Freezing of gait (FOG) is a very disabling symptom of Parkinson’s disease (PD). Therefore, several maneuvers to preserve gait or to support taking steps after FOG onset are of great interest to clinicians and patients. Since impaired proprioceptive processing is considered a contributing factor to FOG, we asked: would enhanced proprioceptive stimuli reduce FOG severity? We used tendon vibration to stimulate the proprioceptive system via activation of muscle spindles. The aim of this study was to verify the effects of tendon vibration on FOG severity, when used as a preventive and rescue strategy.

To induce FOG episodes, sixteen individuals known to experience FOG (so-called freezers) walked with small steps on a pressure-sensing mat. Custom-made devices were used to provide Achilles tendon vibration (100 Hz, amplitude of 1.0 mm) whenever a FOG episode was detected (1stepisode) to test its utility as rescue strategy. Since we did not turn-off vibration until the end of the trial, we could evaluate its effects as a preventive strategy on subsequent FOG episodes. We compared the effect of tendon vibration between stimulation of the leg that was least (LA) or most affected (MA) by PD symptoms. A condition without tendon vibration (OFF) was also collected as baseline. Our results show that tendon vibration successfully alleviated FOG severity when used as a rescue strategy during the 1st episode. However, this was only true when the LA limb was stimulated (Figure 1A). Vibration influenced the limb used to reinitiate gait after freezing, increasing the number of initiations with the contralateral leg (Figure 1E).Tendon vibration did not reduce FOG severity when used as a preventive strategy, since we observed no differences in the durations of subsequent freezing episodes (Figure 1A, in orange). This was also highlighted by a lack of difference in time between FOG episodes among conditions (Figure 1D).

Our results strengthened the notion that FOG is related to proprioceptive processing deficits. These findings ruled out attentional mechanisms, given that vibration effects were only observed unilaterally and most steps to reinitiate gait were taken with the contralateral leg. Most importantly, this study demonstrated that tendon vibration is a promising technique to alleviate FOG severity in individuals with PD, especially in those with mild symptoms. Future research should focus on transferring tendon vibration to clinic practice and test its effects on other modalities of freezing.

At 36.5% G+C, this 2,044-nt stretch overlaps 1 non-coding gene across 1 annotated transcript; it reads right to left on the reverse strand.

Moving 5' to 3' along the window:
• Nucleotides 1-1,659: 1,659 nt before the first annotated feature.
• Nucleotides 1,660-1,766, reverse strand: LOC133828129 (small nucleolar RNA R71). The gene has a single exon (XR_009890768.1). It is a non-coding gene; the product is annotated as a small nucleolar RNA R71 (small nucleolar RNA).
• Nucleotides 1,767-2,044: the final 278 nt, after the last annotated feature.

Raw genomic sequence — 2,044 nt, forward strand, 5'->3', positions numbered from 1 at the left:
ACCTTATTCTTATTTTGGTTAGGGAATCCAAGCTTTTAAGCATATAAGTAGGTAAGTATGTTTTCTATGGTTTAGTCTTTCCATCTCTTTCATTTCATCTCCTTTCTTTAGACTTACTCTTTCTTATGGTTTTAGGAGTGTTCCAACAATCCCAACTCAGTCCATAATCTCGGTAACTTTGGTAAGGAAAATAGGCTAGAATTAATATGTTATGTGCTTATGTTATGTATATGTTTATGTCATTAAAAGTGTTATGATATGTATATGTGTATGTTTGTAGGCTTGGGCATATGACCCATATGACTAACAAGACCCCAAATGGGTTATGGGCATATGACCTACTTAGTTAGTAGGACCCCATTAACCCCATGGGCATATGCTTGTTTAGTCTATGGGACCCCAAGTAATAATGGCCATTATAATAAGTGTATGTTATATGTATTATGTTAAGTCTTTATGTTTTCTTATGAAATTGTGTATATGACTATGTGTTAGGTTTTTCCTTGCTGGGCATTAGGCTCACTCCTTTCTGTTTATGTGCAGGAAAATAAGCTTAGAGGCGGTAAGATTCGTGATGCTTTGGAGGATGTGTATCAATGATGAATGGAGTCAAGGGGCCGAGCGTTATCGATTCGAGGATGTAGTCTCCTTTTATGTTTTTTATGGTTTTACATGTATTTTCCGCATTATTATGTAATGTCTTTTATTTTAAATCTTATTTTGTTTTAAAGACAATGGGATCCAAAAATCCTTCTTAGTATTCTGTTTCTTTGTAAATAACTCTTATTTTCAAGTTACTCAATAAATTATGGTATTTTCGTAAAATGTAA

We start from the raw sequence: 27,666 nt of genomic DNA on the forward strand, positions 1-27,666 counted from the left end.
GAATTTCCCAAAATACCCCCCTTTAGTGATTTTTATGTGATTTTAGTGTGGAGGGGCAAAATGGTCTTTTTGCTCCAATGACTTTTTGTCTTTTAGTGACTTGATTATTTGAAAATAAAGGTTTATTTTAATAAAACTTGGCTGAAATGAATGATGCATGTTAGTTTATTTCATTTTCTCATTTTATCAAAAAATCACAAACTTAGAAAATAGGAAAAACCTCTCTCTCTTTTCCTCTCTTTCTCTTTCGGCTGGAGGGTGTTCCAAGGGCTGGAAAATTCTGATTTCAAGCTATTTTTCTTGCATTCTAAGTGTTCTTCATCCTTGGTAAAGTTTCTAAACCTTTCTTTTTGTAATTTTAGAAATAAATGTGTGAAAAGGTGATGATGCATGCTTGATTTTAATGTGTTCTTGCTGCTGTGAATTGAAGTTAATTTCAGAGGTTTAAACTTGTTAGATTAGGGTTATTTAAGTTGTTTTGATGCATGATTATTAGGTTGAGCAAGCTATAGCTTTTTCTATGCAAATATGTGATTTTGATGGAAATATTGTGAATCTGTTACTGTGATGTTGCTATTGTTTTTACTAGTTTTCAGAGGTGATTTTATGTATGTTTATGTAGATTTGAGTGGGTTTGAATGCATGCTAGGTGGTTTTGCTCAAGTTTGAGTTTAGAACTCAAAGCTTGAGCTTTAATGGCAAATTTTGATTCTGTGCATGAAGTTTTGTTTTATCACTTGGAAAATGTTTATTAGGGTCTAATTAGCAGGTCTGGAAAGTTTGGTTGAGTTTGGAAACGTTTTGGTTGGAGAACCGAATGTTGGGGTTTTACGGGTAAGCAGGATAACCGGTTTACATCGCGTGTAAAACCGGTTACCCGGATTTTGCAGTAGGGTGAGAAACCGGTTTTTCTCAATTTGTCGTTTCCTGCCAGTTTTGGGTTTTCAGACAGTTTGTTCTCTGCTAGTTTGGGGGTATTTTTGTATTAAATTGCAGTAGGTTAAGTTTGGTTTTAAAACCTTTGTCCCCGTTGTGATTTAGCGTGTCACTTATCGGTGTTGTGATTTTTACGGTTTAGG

Figure. A: Mean (SE) tendon vibration effects on first (blue) and subsequent (orange) freezing episodes per condition. OFF: no vibration; MA: most-affected limb; LA: least-affected limb. Vertical black line refers to significant differences between conditions; B and C:  Description of walking sections analysed in the study; D: Mean (SE) time between freezing episodes per condition; E: percentage of steps used to re-initiate gait per limb.

 

Publication

Pereira MP, Gobbi LT, Almeida,QJ. Freezing of Gait in Parkinson’s disease: Evidence of sensory rather than attentional mechanisms through muscle vibration. Parkinsonism Relat Disord, v. 29, p. 78-82, Aug 2016. ISSN 1873-5126. doi: 10.1016/j.parkreldis.2016.05.021.

About the Author

Marcelo Pinto Pereira, PT, PhD

Marcelo Pinto Pereira, PT, PhD

Posture and Locomotion Studies Laboratory - São Paulo State University (UNESP)

Institute of Biosciences, Rio Claro – SP, Brazil

Marcelo is a Post-doctoral research fellow in Brazil and was first trained as a physiotherapist. He received his MSc and PhD from São Paulo State University (UNESP – Brazil). His research interest is focused on sensory dysfunction in Parkinson’s disease, freezing of gait and upper limb freezing. He has used muscle vibration to assess the role of proprioceptive function on gait and posture control in healthy adults, elderly and people with Parkinson’s disease. The study presented here was performed at the Movement Disorders Research & Rehabilitation Centre (Wilfrid Laurier University, Canada) in collaboration with the Posture and Locomotion Studies Lab.

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